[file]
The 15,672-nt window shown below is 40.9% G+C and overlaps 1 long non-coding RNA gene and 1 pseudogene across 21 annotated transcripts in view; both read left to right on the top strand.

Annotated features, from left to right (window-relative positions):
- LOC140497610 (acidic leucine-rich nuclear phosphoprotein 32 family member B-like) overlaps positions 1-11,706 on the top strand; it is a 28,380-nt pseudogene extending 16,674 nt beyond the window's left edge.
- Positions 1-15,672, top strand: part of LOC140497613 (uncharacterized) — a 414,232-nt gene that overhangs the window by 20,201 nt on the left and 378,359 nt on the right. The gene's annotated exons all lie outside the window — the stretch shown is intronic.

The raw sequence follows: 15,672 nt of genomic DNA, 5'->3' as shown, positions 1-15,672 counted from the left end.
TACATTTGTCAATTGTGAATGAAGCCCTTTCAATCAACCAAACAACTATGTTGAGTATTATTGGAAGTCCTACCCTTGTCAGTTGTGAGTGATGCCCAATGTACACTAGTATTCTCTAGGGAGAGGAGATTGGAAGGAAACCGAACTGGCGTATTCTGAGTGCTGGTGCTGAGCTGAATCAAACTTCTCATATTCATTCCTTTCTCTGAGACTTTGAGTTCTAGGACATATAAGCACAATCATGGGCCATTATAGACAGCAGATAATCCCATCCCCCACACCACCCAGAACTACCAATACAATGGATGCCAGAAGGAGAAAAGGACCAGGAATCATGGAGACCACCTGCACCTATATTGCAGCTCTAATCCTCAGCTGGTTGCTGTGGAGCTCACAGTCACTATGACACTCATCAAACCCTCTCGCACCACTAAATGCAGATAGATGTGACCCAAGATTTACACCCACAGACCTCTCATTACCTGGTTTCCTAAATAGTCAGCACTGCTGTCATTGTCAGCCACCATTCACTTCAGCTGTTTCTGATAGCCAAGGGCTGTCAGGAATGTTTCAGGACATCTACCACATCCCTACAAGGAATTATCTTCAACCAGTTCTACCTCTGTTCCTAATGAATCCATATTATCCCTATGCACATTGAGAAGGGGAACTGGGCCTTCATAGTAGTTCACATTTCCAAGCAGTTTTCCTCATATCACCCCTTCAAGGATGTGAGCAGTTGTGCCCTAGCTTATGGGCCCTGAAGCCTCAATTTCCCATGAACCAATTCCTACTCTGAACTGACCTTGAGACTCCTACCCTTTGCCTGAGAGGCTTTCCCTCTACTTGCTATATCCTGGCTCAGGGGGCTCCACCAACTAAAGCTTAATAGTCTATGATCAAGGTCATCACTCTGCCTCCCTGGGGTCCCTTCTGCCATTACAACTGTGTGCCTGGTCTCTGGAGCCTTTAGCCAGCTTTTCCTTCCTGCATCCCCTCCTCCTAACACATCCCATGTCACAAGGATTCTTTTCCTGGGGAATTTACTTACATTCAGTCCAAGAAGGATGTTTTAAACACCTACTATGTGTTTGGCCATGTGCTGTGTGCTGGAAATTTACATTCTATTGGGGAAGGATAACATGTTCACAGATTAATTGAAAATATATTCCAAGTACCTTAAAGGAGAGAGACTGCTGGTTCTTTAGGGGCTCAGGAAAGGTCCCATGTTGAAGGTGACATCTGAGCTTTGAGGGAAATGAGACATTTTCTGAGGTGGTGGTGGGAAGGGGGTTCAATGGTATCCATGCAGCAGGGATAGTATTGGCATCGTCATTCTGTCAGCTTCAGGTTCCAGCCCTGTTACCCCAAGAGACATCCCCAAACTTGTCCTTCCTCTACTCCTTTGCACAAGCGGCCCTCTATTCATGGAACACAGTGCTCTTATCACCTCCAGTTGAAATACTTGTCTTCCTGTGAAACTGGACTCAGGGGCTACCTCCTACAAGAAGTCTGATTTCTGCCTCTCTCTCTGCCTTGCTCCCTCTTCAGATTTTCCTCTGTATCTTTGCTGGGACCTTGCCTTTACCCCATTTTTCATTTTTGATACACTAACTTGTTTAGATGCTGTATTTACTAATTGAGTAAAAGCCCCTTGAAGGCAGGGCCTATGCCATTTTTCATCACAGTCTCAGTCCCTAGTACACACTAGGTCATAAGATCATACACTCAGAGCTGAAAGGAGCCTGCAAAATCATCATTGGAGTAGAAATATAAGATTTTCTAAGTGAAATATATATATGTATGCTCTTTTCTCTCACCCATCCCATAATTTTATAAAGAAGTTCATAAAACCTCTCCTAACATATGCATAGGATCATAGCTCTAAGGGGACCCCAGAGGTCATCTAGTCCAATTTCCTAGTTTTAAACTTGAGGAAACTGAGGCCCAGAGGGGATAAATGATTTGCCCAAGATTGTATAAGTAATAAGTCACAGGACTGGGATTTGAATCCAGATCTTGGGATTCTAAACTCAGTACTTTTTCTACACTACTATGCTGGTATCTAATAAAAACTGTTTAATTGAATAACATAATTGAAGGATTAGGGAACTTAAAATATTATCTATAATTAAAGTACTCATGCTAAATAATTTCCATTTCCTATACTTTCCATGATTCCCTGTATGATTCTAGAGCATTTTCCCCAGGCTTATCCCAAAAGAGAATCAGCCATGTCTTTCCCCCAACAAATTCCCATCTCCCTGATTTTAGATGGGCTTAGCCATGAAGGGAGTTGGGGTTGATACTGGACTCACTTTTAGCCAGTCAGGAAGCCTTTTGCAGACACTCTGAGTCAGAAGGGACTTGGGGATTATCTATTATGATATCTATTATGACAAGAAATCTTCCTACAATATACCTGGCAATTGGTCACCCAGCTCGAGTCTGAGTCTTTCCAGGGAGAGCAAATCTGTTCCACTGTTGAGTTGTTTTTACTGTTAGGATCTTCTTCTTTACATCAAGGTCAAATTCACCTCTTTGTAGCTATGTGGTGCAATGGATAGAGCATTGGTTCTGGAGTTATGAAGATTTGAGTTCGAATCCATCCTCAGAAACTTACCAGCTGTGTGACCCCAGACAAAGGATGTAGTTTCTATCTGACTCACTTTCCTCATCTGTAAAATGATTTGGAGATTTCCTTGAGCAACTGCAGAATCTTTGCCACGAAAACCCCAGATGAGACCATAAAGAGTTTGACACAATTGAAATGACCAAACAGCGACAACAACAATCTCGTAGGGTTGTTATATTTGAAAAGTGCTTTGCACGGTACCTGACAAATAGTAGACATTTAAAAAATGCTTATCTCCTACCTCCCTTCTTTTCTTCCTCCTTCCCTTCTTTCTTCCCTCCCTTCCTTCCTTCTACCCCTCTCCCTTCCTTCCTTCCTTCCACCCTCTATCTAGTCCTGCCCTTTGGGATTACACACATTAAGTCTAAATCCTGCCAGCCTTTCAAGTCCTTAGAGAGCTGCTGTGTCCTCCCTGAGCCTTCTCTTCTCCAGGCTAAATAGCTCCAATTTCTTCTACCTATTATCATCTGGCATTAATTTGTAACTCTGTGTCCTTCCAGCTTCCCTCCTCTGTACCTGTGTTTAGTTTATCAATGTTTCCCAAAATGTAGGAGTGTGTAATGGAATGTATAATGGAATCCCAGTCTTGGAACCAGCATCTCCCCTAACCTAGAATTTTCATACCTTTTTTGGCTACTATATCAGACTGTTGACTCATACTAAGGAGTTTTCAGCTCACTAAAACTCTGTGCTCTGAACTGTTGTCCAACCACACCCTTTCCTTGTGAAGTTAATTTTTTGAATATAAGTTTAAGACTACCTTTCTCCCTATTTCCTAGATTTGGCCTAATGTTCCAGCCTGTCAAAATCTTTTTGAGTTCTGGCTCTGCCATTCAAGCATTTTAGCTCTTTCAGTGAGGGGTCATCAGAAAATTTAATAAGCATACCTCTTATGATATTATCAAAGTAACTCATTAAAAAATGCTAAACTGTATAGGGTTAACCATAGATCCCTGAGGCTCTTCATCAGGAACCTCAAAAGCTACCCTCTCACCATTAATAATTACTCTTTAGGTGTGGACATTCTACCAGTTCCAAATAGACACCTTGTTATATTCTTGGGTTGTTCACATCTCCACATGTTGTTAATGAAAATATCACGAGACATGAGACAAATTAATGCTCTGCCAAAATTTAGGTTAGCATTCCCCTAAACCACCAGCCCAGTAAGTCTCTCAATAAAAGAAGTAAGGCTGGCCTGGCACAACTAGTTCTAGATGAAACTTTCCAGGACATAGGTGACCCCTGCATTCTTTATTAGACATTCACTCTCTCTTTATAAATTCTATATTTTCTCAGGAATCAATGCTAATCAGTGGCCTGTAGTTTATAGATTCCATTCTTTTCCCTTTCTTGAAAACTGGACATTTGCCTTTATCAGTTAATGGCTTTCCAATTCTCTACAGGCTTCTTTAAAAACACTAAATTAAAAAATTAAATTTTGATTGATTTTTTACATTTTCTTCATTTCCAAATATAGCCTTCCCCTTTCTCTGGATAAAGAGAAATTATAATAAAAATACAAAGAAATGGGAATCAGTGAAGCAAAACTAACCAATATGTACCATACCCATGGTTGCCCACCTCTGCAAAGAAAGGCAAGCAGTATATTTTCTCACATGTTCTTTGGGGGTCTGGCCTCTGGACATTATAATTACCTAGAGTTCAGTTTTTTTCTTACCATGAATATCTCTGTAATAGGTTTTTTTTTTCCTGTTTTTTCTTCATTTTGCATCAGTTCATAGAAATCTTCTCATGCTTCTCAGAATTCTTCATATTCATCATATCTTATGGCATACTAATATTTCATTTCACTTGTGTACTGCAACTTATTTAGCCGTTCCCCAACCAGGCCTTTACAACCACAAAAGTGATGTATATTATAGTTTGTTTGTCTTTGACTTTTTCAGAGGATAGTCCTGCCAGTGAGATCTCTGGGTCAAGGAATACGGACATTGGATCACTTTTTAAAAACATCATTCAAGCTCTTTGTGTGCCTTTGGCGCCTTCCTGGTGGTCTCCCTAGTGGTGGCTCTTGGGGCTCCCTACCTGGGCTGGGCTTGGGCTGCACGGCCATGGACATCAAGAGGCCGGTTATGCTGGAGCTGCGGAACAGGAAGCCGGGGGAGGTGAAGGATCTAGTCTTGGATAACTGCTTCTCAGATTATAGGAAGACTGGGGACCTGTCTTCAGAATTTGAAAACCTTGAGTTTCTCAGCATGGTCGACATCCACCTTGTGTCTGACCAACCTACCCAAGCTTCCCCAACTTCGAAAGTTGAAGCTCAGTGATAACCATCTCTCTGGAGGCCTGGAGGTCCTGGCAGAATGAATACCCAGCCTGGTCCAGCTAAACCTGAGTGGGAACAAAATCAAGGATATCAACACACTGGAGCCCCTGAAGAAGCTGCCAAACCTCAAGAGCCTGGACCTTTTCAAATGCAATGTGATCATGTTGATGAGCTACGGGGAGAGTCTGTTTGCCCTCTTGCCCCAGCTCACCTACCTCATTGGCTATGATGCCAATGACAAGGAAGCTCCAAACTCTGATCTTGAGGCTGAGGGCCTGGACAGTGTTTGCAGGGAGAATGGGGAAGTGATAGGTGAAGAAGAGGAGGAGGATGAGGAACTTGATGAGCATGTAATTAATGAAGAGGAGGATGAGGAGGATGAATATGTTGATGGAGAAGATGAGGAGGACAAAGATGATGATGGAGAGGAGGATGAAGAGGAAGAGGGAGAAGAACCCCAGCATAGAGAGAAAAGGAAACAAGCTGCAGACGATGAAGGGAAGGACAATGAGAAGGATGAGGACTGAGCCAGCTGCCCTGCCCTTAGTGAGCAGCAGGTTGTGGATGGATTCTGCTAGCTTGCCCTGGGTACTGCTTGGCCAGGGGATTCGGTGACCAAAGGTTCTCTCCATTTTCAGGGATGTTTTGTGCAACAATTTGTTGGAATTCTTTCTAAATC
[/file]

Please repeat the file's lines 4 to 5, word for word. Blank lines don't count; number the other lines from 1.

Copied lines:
- Positions 1-15,672, top strand: part of LOC140497613 (uncharacterized) — a 414,232-nt gene that overhangs the window by 20,201 nt on the left and 378,359 nt on the right. The gene's annotated exons all lie outside the window — the stretch shown is intronic.

The raw sequence follows: 15,672 nt of genomic DNA, 5'->3' as shown, positions 1-15,672 counted from the left end.